We continued to study scripture and worked through the book of 1 John. Shortly after completing 1 John, I had an interesting conversation with Adam. We were talking about marriage and how it’s hard work. He told me that he had been trying to “love one another” just like we’d been studying in the Bible. Then he leaned it close like he was about to share an important secret and said, “Mama, the Bible is so full of great wisdom and council!” I quickly agreed and told him there is so much that we can learn from God’s Word.
A couple weeks later, his wife and I were chatting, looking through a bag of baby clothes she had just bought in market. As we sat on my bed, oohing and aahing over the adorable little items, she said she had something to tell me. She shared that had accepted Jesus as her Saviour and wanted to follow Him. She said that since the moment she prayed, she had felt so much peace and joy in her heart. We celebrated together that day and began praying together regularly for the salvation of Adam as well.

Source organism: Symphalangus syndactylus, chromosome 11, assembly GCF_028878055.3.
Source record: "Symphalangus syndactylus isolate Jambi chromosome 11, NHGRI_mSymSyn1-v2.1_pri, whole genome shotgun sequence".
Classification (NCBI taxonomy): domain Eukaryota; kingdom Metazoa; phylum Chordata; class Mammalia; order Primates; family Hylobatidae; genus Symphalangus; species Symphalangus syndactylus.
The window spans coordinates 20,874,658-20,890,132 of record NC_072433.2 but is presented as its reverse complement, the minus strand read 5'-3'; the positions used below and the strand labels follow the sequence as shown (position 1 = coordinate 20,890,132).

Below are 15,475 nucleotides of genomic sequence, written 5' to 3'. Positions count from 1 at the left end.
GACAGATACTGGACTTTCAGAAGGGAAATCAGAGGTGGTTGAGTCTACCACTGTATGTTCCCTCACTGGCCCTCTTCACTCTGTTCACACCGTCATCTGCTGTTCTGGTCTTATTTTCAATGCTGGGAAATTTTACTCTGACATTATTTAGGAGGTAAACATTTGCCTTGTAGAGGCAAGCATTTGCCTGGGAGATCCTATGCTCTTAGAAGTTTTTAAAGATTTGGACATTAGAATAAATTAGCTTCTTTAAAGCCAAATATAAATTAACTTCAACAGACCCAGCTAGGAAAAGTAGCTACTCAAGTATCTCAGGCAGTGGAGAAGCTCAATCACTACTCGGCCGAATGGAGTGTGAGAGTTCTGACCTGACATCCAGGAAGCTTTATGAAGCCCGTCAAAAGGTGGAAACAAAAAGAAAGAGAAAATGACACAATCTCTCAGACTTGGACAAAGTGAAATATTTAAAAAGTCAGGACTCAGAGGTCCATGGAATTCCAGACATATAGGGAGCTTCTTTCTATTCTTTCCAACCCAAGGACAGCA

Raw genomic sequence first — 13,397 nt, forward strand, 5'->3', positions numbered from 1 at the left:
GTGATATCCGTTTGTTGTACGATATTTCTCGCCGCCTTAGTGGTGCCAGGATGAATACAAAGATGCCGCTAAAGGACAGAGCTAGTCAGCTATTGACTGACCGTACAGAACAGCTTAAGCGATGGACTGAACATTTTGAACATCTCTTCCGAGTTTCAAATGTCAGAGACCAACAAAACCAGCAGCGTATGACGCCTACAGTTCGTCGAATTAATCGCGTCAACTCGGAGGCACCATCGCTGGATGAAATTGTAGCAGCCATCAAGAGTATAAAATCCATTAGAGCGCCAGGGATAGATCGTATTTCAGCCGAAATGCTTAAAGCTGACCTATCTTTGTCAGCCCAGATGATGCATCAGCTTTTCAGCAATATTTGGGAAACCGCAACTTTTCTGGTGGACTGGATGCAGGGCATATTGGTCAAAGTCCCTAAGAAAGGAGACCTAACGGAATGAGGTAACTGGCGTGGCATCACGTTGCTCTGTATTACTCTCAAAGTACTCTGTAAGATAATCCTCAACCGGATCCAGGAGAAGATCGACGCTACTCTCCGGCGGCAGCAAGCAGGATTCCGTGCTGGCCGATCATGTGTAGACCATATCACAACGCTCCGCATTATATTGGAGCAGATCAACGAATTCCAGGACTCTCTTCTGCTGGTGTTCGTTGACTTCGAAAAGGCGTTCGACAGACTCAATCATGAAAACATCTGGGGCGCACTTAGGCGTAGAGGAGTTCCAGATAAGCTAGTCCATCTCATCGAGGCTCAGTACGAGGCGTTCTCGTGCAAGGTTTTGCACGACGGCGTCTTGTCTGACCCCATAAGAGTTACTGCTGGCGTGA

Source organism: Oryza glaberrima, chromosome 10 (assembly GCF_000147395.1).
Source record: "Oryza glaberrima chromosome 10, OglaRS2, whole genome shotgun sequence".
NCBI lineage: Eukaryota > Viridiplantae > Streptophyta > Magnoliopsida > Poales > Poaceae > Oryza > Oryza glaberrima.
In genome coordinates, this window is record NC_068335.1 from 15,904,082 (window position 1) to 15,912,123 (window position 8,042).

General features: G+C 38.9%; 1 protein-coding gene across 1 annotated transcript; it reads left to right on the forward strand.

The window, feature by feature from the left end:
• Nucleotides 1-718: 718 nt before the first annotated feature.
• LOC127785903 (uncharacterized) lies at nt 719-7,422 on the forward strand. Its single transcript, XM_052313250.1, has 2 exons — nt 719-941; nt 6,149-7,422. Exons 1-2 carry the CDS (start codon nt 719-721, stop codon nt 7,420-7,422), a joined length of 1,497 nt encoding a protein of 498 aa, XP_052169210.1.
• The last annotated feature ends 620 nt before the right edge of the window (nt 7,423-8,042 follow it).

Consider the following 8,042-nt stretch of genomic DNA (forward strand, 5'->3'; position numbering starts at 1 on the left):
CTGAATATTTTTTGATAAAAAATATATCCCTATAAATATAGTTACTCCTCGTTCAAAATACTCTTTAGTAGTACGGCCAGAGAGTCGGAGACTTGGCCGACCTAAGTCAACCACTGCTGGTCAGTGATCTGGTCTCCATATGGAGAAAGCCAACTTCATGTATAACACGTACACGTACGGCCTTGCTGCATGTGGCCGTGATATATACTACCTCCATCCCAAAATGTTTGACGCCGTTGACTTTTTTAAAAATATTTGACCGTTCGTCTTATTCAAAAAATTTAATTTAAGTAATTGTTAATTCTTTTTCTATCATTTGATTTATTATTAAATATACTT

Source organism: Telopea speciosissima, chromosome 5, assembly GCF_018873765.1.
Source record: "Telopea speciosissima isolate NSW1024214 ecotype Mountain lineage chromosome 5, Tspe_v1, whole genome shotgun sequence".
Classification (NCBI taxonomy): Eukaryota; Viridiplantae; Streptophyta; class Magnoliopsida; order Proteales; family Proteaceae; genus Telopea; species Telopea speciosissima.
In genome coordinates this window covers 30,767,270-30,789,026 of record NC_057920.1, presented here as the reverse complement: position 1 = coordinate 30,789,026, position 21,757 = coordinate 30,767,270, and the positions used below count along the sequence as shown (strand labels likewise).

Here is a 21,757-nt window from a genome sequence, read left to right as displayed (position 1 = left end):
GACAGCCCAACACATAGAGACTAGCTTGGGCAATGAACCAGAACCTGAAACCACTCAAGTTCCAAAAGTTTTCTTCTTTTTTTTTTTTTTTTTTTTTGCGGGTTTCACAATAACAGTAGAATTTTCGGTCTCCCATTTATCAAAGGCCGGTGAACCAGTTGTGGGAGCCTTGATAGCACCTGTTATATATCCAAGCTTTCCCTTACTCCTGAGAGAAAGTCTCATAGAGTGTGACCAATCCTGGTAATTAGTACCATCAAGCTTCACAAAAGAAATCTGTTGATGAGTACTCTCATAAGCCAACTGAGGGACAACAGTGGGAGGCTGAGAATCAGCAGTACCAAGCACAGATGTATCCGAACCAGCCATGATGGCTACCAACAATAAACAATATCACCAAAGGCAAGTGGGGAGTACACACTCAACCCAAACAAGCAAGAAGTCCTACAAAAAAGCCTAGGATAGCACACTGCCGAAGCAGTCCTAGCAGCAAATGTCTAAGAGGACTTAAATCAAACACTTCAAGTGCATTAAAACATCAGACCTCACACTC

We were close to the end of our two-year term in Togo, had wrapped up the book of 1 John but still had a few weeks left. Another missionary had given me some excellent short film options to share with our Togolese family. We prayed over which one would work best and then chose one called “Marcher Avec Jesus” which means Walking with Jesus. In the first film, an African chief is saved through the Jesus film. In the subsequent episodes, the chief makes many positive changes in his life due to his relationship with Jesus. These short films were an excellent ministry tool and really addressed the issues in the lives of our dear friends.